While commercial driving has long been derided as a profession that pays too little for the amount of work that's involved, the average trucker these days is earning considerably more than they have before — with the typical yearly salary jumping almost 20% in a 12-month span, according to the American Trucking Associations.
But at 69 grand a year — which is roughly $1,500 more than the median household income in the U.S., according to the most recent Census data — some contend that commercial drivers remain vastly underpaid.
Pending legislation on Capitol Hill might produce desired change. Brought to the Senate floor by Sens. Ed Market of Massachusetts and Alex Padilla of California, the Guaranteeing Overtime for Truckers Act is a proposal that, if enacted, would nullify the Labor Standards Act, which has been in place since 1938. The FLSA provides a number of prerogatives to motor carriers in relation to staffing, such as not requiring business owners to compensate their employees accordingly when they work beyond a standard workweek. The eponymous act would strike down that protection.
Markey noted that given how much the economy depends on truckers, it's time to start showing truckers how much they're valued. Doing so can also help address the driver shortage.
"There is a simple way to recruit and retain drivers: Increase their pay," Markey explained. "The Guaranteeing Overtime for Truckers Act does exactly that by eliminating the overtime exemption."
Income has long been a bone of contention within the trucking industry, recognized as a challenge both by drivers as well as the companies that employ them. Driver compensation received an Industry Concern Index score of 71.0 on the American Transportation Research Institute's latest annual Critical Issues in Trucking study, which was released in October. Only fuel prices (100), the driver shortage (85.0) and truck parking (81.4) had higher scores.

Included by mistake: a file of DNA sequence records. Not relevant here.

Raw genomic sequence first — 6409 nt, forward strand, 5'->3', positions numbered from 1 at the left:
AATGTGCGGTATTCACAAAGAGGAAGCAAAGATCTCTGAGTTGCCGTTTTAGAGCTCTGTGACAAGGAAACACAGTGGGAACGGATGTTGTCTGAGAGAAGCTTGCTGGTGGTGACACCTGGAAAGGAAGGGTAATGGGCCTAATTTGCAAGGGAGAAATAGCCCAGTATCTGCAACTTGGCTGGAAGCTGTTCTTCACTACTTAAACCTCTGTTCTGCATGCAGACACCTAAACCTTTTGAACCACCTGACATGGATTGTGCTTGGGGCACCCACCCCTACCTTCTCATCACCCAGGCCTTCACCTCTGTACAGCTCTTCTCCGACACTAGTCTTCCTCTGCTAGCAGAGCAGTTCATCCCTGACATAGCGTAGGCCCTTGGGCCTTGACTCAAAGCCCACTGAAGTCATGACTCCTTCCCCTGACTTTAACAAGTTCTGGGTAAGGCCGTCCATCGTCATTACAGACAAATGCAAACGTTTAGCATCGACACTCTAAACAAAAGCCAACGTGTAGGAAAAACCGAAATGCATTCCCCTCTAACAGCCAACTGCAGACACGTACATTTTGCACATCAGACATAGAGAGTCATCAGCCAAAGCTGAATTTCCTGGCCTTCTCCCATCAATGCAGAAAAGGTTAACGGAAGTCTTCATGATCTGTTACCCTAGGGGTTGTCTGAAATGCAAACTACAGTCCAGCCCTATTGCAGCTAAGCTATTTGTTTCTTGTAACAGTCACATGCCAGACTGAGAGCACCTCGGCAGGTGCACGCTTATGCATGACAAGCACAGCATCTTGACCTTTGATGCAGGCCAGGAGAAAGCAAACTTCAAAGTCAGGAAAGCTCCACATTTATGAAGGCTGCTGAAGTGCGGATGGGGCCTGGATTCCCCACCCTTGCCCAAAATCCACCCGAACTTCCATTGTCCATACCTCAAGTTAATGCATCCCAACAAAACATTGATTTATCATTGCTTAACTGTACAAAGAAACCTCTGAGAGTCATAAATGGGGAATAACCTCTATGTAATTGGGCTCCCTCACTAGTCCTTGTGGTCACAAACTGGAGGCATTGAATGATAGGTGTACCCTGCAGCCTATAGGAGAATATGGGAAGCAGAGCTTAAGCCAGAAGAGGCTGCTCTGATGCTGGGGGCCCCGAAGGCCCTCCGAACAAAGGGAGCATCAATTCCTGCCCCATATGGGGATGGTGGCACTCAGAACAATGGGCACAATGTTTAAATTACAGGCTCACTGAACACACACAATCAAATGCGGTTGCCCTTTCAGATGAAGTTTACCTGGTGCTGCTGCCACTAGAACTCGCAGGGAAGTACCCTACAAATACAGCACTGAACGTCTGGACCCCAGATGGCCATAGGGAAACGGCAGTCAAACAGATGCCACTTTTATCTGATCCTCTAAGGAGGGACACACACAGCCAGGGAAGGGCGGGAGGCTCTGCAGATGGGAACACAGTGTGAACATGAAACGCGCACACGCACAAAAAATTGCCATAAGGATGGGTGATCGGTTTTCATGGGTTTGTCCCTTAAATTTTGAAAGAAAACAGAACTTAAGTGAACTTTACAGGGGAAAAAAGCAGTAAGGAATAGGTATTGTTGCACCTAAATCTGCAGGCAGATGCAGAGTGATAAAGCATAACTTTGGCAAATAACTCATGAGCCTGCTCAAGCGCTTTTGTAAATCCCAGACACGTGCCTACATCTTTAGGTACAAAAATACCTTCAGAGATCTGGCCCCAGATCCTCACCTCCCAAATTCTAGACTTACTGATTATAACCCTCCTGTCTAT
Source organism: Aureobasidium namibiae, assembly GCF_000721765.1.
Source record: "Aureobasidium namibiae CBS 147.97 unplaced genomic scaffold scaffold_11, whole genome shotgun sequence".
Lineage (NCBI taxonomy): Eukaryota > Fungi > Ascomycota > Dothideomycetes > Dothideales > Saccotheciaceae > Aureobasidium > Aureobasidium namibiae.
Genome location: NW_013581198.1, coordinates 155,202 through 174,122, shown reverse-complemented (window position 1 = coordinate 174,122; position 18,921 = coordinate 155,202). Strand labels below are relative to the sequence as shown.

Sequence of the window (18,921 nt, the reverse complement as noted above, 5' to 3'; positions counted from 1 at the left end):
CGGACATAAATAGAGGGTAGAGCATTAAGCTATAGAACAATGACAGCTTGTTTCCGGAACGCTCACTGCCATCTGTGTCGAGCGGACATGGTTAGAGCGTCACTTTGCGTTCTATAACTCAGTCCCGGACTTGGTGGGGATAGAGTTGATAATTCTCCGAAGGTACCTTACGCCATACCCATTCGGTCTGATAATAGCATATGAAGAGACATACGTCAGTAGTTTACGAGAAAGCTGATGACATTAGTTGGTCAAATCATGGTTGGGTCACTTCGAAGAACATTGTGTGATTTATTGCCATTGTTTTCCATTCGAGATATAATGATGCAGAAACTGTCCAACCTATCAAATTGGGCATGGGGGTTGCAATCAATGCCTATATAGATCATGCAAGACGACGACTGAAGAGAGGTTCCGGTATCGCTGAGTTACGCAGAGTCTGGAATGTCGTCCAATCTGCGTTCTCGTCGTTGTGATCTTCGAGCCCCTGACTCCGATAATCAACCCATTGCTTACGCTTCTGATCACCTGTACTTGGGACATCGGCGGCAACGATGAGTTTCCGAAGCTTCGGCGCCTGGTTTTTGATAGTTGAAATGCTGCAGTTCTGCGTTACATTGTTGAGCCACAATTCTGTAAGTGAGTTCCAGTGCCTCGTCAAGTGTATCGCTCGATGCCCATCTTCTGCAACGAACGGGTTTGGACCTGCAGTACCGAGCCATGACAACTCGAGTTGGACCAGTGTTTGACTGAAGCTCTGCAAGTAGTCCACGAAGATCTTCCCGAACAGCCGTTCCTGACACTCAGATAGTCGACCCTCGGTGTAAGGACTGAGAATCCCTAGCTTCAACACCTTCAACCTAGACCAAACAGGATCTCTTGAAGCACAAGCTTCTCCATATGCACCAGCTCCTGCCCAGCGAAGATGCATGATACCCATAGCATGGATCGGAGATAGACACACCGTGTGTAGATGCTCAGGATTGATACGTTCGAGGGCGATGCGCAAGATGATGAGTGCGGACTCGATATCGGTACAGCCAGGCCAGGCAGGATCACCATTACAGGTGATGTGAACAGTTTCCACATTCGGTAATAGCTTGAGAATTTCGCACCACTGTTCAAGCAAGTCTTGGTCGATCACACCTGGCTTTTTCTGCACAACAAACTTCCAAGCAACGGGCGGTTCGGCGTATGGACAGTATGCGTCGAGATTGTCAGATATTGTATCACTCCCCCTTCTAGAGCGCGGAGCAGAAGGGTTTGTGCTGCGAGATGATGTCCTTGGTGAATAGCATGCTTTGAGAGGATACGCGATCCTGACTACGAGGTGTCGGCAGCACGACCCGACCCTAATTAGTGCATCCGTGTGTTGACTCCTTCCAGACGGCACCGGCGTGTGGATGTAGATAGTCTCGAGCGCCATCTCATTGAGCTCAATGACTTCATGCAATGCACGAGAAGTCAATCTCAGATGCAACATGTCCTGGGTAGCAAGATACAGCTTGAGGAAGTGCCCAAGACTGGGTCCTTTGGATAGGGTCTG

It may not be a silver bullet to the wage issue, but the legislation, supporters believe, would give truckers more breathing room financially by rewarding them for all of their hard work in a job that's known for its long hours.
ATA opposed ending the idea
However, eliminating the FLSA — which, in effect, is what the bill will do should it be signed into law — may do more harm than good, critics say. Jim Mullen, who formerly served as acting administrator for the Federal Motor Carrier Safety Administration prior to Robin Hutcheson, its current principal, told FreightWaves that striking down the FLSA would likely lead to problems that may be hard to fix once they're evidenced.
"In practice, [eliminating] it would create a rather large shift for both drivers and carriers in how they look at the labor force," Mullen warned.
The American Trucking Associations, the industry's largest trade group, is also opposed to ending the 84-year-old law, noting that the repeal of the FLSA would produce "no net change" in drivers' overall wages while creating new requirements that would force businesses in the industry to fundamentally rework how they compensate their employees.
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